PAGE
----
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3 mins tradie tips

When to Flash Cash and When To Save It



When to Flash Cash and When To Save It

The simple approach to managing overheads is to spend as little as possible, to keep net profit as high as it can be. Sounds nice in theory right, but the reality is sometimes you have to spend money to make money. In our game, you won’t ever save your way to profitability; you have to earn it, and your job as the boss is to make sure the team is always busy and working efficiently. That said, we all go through “bad” periods, and knowing when to spend and when to save is key to ensuring you still come out on top for the year overall.

So, if you’ve had a bad month and haven’t made your gross profit targets, how do you know when you should you still spend the budgeted money, vs focusing on maintaining your desired gross profit percentage? Only you will know, based on the overall state of your business.

But to help you make the decision, here are a few scenarios for you to consider:

  1. Type of Overhead This one’s easy: Your fixed and variable overheads are non-negotiable if you want to keep the business up and running. You have to spend any money you’ve got on these. So, for the sake of the following scenarios, you’re considering whether to spend on the optional overheads on your wishlist. Check out an earlier post on the types of overheads, here.
  2. Cash flow Position If you’ve been consistently making a net profit and you know what you can do to improve the business (i.e. the problems have been identified and you’re working on them) then you’re safe to spend.
  3. Net Profit Position If you look at your net profit to date and you’re quite far behind in all key measures and you don’t know why then don’t spend. In this instance, you must save your funds.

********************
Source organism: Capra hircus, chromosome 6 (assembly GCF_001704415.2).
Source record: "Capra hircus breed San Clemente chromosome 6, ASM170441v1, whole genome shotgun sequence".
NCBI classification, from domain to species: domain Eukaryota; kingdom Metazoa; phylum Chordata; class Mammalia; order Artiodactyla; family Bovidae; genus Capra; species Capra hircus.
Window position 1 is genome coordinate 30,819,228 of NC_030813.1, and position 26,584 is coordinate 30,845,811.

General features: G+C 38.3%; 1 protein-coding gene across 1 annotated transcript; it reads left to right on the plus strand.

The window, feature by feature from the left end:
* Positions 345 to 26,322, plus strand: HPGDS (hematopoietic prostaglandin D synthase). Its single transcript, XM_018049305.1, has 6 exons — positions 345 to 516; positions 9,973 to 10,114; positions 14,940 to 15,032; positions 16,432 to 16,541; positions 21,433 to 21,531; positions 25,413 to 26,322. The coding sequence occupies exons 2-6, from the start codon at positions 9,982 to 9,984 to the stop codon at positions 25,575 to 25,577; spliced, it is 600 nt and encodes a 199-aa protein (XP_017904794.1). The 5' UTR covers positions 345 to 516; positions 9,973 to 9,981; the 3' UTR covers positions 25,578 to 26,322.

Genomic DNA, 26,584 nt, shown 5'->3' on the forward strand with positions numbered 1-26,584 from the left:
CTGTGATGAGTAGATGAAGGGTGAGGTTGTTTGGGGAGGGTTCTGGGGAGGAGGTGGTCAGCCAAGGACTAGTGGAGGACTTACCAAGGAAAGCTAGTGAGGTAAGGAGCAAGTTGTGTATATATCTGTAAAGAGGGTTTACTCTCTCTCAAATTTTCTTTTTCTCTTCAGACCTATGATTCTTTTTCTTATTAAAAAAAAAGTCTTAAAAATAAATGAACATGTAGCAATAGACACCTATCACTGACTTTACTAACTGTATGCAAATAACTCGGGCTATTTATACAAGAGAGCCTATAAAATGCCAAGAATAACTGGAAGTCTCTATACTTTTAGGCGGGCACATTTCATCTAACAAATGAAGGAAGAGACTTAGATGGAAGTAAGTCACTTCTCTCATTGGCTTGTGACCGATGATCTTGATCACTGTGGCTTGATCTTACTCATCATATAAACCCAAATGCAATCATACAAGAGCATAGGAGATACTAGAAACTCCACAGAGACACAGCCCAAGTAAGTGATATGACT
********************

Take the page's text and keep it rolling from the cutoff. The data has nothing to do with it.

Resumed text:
4. Debt Levels If the business is carrying a medium-to-high load of borrowings then absolutely aim to conserve cash! Instead of indulging in your wish list, use the cash to pay down debt instead.
  5. Lead Generation If your problem is not enough work coming in and you have a marketing plan in place to try and improve sales, this is normally a good bet to invest in and you should spend the money.
  6. Efficiency Expenditure If you’ve identified the team is working less efficiently than they could (should?) be because they’re having to share vehicles, the digger is always breaking down, or they’re going back and forth dropping tools off to one another, this is a wise investment and is ok to spend money on.
  7. Time of Year Sometimes the time of year can be a factor too… It’s always hard to get paid around Christmas and January is normally a tough month, so it’s best to hold the money in the bank around this time.
  8. Economic Position What’s the state of the domestic economy like at the moment? Proven economic headwinds of uncertainty include election cycles, bad weather events, and international events such as trade wars can all have a real impact on the local situation. Before you take any risks during these scenarios, talk to your accountant or financial advisor and get some professional advice - it’s better to be safe than sorry!

As I said earlier, the only person who truly knows if you should spend your profit on optional overheads is you. Sometimes it’s worth the risk and you can reap some truly great benefits. Whatever you decide, good luck out there!

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